Extreme Bacteria on the Space Station are Evolving to Handle the Harsh Conditions, not to Make Astronauts Sick

For years, scientists have been conducting studies aboard the International Space Station (ISS) to determine the effects of living in space on humans and micro-organisms. In addition to the high levels of radiation, there are also worries that long-term exposure to microgravity could cause genetic mutations. Understanding these, and coming up with counter-measures, is essential if humanity is to become a truly space-faring species.

Interestingly enough, a team of researchers from Northwestern University recently conducted a study with bacteria that was kept aboard the ISS. Contrary to what many suspected, the bacteria did not mutate into a drug-resistant super strain, but instead mutated to adapt to its environment. These results could be vital when it comes to understanding how living beings will adapt to the stressful environment of space.

The study that describes the team’s finding recently appeared in the mSystems, a scientific journal published by the American Society for Microbiology. The study was led by Erica Hartmann, an assistant professor with the Department of Civil and Environmental Engineering (DCEE) at NWU, and included multiple DCEE graduate and postdoctoral researchers and Sarah Castro-Wallace of the NASA Johnson Space Center.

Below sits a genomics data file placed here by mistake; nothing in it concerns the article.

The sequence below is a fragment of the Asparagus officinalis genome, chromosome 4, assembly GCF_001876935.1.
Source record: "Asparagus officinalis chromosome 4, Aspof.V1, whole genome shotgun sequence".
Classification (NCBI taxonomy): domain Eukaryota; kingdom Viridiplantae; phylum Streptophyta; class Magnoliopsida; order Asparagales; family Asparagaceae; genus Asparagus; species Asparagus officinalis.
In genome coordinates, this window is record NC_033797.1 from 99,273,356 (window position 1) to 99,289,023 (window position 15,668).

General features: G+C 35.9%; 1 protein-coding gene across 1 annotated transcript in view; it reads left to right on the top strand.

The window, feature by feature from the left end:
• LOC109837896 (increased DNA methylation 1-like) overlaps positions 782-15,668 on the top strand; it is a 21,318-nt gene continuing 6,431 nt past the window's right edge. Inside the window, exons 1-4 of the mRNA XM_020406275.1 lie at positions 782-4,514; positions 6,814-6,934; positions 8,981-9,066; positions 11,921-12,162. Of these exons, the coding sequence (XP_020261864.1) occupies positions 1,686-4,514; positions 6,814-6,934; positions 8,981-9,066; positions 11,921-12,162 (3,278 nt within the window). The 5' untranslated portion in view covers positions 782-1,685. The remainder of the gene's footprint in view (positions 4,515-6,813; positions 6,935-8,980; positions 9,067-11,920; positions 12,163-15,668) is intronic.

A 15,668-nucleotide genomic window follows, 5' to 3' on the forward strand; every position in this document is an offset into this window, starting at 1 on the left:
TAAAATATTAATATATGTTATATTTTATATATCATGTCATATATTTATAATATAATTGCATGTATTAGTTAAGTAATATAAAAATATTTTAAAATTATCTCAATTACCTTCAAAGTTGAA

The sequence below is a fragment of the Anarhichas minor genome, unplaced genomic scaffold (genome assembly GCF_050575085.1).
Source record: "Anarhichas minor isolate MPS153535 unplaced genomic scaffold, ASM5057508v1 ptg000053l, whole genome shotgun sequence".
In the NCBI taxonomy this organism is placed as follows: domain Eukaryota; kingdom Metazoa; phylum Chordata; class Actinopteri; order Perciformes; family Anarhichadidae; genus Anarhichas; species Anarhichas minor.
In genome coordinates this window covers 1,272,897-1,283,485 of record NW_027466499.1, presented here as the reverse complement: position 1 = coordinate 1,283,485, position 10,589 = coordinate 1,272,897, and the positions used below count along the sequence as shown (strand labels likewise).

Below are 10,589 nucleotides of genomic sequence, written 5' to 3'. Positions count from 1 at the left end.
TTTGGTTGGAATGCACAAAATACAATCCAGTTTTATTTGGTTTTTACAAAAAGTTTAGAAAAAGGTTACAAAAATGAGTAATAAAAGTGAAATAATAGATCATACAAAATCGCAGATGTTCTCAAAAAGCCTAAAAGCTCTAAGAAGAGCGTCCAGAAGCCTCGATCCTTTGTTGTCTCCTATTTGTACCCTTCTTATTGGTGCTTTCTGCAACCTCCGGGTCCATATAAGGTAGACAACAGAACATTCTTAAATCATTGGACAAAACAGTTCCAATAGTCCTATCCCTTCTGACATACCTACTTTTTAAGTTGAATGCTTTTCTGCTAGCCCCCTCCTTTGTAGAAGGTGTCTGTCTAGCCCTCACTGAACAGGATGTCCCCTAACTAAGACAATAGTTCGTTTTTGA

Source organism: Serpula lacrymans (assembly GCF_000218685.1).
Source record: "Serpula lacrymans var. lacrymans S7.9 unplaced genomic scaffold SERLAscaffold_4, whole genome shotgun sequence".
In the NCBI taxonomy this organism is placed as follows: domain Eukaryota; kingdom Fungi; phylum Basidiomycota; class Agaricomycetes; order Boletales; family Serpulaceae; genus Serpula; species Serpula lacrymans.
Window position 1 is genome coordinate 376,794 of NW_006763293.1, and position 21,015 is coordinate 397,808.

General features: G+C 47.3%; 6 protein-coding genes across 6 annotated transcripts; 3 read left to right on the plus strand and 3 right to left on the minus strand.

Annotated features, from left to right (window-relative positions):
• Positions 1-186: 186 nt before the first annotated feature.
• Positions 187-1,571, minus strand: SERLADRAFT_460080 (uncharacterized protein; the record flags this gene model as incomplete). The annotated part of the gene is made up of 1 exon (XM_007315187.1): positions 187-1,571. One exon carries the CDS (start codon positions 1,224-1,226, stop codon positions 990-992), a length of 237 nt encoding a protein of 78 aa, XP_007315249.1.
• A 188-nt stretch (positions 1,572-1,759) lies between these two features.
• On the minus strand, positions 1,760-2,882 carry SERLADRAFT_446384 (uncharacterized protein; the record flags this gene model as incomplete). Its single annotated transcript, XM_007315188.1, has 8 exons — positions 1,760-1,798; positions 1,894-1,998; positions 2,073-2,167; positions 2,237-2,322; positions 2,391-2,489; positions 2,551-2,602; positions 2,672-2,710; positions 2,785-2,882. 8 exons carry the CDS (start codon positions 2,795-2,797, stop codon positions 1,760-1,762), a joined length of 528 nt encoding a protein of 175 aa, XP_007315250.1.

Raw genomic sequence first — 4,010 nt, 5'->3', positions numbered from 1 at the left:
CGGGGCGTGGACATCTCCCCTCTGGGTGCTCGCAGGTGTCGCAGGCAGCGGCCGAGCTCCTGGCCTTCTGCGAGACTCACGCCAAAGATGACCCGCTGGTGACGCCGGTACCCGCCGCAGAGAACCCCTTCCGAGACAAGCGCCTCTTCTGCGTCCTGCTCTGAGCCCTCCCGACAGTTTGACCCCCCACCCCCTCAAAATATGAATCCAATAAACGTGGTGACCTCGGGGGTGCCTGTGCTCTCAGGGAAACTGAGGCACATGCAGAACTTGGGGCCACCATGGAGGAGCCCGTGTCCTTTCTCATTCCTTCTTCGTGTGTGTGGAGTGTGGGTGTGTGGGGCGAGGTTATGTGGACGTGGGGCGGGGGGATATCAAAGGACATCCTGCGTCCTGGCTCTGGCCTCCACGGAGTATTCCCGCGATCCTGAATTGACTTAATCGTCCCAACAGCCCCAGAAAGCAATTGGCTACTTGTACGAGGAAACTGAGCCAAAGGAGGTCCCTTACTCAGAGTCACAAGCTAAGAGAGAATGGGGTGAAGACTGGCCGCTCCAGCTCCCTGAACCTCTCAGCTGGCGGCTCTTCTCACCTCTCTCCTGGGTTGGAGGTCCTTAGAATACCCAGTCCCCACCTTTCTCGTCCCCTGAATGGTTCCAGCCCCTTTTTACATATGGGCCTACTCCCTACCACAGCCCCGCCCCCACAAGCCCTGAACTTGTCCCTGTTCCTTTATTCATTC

Scientists have been experimenting to see how bacteria grow in space. Credit: NASA

Studies like this are essential for missions that are planned for the near future, which include NASA’s plans for renewed missions to the lunar surface and their proposed crewed mission to Mars. On top of that, China, Russia and India are also planning on send astronauts to the Moon in the coming decades. As Professor Hartmann explained in an NWU press statement:

“There has been a lot of speculation about radiation, microgravity and the lack of ventilation and how that might affect living organisms, including bacteria. These are stressful, harsh conditions. Does the environment select for superbugs because they have an advantage? The answer appears to be ‘no.’”

For the sake of their study, Hartmann and her associates consulted data from the National Center for Biotechnology Information (NCBI), which maintains archival information on microbe experiments conducted aboard the ISS. Specifically, they assessed how the bacteria strains Staphylococcus aureus and Bacillus cereus grew in space.

The former is found on human skin and contains the drug-resistant MRSA strain, which makes it responsible for several difficult-to-treat infections in humans. The latter lives in the soil and and has few implications for human health, but still yielded valuable information on how terrestrial microbes grow when removed from their comfort zone and subjected to the unfamiliar conditions of space.

20,000x magnification of drug-resistant staphylococcus aureus bacteria. Credit: CDC